Additionally, a musical or sound generating outer garment according to the present invention may include a storage device that selectively stores and retrieves a representation of a series of sounds produced by the sound generating circuit. Accordingly, when desired, a representation of a series of sounds may be stored, and, when desired, the representation may be retrieved and used to reproduce the series of sounds.
A switch according to the present invention is particularly adapted for use in sound generating outerwear. Such a switch includes a flexible and conductive first outer lamina and a flexible and insulating second outer lamina. Interposed between the two outer laminas is a flexible and resilient insulating cushion. The cushion has a number of holes formed through its thickness. Conductive projections are positioned on the second outer lamina in alignment with the holes formed in the cushion. The projections are electrically joined together. Consequently, if sufficient pressure is exerted anywhere on either outer lamina, at least one of the projections will contact the first outer lamina and complete a circuit through the switch.
The above and other objects, features, and advantages of the present invention will be apparent from the following detailed description of an illustrative embodiment thereof, which is to be read in connection with the accompanying drawings.
FIG. 1 is a perspective view of a sound generating suit according to the present invention.
FIG. 2 is a diagrammatic illustration of a sound generating suit according to the present invention and shows the positions of the switches and other components in the suit.
FIG. 3 is a block diagram of a circuit for a sound generating suit according to the present invention.
FIG. 4 is a perspective view of a switch for a sound generating outer garment according to the present invention.
FIG. 5 is a cross-sectional view of the switch shown in FIG. 4 that is taken along lines 5--5 and illustrates the switch in its open or unactuated position.
FIG. 6 is a cross-sectional view of the switch shown in FIG. 4 that is taken along lines 5--5 and illustrates the switch in its closed or actuated position.
Referring now to the drawings, and more particularly to FIG. 1, a sound generating suit according to the present invention is generally designated by the reference numeral 10. The suit 10 includes a jacket 12 and, optionally, a pair of pants 14. Switches 16 and 18 are mounted in the left and right shoulders, respectively, of the jacket 12, while switches 20 and 22 are mounted in the left and right elbows, respectively, of the jacket 12. Furthermore, switches 24 and 26 are mounted in the left and right knees, respectively, of the pair of pants 14. The switches 16 through 26 are sewn in place and connected by leads to a main control circuit 28, which is indicated in phantom. Control switches and control knobs 30, which may be employed, for example, to turn the main control circuit 28 on and off and to adjust the volume and tone of the sounds that are generated, are located at the waistband of the jacket 12.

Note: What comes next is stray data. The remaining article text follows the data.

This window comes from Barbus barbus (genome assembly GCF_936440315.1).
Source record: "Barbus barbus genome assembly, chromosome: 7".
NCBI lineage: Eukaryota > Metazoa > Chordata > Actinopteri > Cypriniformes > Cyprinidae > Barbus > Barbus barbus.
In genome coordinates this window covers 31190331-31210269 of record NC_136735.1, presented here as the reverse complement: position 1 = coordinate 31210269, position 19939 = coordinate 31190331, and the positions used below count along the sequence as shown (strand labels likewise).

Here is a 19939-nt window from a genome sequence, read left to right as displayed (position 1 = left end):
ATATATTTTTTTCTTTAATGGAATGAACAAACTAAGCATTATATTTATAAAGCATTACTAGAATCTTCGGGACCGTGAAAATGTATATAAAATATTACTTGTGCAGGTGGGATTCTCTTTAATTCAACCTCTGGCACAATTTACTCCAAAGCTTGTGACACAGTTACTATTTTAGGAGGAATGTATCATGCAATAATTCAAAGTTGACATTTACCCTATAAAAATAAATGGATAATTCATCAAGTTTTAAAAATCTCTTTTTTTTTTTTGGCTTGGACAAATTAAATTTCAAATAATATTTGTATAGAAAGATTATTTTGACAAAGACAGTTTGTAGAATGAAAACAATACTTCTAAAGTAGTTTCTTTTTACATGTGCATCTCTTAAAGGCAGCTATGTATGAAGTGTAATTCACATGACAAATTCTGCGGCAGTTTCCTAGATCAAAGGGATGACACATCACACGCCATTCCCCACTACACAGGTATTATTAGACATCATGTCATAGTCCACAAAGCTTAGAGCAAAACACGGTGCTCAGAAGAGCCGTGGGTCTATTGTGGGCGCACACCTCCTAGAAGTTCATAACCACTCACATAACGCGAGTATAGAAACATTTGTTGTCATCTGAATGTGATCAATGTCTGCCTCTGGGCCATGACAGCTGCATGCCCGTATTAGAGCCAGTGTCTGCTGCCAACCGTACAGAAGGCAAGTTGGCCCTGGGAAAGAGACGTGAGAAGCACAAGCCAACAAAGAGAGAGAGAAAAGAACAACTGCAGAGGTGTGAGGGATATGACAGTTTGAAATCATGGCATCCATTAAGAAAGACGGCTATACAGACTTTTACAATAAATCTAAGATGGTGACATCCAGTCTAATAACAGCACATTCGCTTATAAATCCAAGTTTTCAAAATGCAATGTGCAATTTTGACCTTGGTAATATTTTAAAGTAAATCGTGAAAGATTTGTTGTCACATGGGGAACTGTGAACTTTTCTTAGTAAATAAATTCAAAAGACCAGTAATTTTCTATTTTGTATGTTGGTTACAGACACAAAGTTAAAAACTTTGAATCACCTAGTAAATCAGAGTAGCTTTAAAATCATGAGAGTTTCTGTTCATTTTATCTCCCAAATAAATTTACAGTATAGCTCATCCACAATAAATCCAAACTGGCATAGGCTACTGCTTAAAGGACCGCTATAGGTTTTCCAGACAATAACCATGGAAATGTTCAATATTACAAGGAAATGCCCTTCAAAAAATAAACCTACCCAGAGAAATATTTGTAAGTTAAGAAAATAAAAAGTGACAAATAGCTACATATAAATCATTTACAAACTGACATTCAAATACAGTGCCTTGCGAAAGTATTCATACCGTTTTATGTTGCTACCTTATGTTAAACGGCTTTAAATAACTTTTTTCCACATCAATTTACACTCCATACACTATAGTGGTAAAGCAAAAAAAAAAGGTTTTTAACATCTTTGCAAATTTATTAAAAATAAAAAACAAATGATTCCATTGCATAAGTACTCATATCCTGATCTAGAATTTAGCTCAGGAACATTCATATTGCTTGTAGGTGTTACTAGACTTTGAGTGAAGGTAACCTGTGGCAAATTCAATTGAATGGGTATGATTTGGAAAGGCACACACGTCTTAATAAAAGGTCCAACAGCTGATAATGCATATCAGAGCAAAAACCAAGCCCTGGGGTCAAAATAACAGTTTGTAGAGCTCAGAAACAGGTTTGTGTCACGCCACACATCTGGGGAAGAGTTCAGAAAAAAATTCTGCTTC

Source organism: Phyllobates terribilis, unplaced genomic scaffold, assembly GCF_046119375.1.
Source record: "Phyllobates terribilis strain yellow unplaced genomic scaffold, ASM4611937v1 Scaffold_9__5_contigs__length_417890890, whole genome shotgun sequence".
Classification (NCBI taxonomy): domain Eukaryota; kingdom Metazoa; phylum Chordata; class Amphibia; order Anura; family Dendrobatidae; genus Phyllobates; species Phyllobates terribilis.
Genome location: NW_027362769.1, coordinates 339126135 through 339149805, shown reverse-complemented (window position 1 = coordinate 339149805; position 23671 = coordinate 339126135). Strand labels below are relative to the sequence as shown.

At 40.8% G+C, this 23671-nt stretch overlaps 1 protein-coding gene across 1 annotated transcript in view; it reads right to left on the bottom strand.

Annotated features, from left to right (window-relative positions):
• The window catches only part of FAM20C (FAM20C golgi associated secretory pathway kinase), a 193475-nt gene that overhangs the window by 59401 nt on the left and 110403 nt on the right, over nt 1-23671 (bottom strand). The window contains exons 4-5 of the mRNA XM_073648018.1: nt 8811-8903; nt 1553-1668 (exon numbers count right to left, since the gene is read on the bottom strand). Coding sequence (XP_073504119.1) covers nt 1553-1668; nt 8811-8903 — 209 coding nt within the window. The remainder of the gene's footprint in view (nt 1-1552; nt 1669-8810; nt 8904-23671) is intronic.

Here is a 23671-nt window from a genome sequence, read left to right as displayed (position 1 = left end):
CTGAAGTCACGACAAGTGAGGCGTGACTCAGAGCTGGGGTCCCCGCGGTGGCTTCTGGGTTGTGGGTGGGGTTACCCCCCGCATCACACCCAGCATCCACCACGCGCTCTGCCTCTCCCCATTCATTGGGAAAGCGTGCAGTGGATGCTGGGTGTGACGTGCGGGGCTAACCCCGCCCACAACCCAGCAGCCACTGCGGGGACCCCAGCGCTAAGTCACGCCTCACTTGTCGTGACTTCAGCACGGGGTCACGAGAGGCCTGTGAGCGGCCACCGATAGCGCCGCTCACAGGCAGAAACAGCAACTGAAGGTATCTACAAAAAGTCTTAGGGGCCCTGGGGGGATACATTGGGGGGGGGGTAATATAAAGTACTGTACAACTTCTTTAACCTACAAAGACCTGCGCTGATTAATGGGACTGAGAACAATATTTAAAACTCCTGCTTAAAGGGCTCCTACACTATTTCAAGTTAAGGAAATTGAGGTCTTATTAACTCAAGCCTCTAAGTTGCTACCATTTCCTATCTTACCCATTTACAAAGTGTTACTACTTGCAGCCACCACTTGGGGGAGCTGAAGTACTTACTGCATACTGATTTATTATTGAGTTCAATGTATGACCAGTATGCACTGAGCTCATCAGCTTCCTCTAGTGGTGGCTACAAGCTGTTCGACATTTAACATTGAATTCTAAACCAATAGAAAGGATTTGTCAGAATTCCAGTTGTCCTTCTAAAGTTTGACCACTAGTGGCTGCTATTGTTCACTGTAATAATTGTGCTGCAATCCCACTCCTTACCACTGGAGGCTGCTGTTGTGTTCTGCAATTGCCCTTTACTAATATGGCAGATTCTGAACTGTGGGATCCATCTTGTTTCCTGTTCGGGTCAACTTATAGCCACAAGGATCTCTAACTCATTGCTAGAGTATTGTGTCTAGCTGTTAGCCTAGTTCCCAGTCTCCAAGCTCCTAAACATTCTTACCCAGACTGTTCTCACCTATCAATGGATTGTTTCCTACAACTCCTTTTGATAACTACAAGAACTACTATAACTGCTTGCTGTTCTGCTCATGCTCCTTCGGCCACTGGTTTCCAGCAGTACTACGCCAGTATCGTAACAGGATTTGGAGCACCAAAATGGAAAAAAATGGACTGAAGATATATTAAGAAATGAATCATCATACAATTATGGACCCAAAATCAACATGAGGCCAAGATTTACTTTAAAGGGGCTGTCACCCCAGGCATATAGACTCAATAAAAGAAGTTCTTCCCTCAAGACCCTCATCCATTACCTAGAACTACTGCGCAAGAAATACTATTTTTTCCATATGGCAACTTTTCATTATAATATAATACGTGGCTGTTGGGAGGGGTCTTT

The switches 16 through 26 are flexible switches and will be described in greater detail during the description of FIGS. 4 through 6, below. Accordingly, the wearer of the suit moves a shoulder or an elbow or a knee in order to close one of the switches 16 through 26. A switch closure is detected by the main control circuit 28, and it produces a sound in response. Preferably, the switches 16 and 18, which are located at the shoulders of the jacket 12, are more flexible or sensitive than the switches 20 and 22, which are located at the elbows of the jacket 12, and the switches 24 and 26, which are located at the knees of the pair of pants 14, inasmuch as moving an elbow or a knee is easier and produces more force than moving a shoulder. Although the suit 10 is shown and described as having flexible switches 16 through 26, other switch types may be utilized. For instance, mercury switches are also suitable.
FIG. 2 illustrates in greater detail the components of a sound generating suit according to the present invention. The components are mounted entirely within the suit 10. The switches 16 through 26 provide input signals to the main control circuit 28, and the main control circuit 28 provides output signals to an amplifier 34, which drives right and left speakers 36 and 38, respectively, and a transmitter 40. The main control circuit 28 includes a sound generating circuit that produces a sound when a switch is actuated. Each sound produced by the sound generating circuit is amplified by the amplifier 34 and supplied to the speakers 36 and 38. Each sound may be sent to a transmitter 40, which then transmits it to an AM or FM receiver, where it is amplified and provided to an external speaker or speakers. A battery pack 42 supplies power to the main control circuit 28 through one of the control switches 30.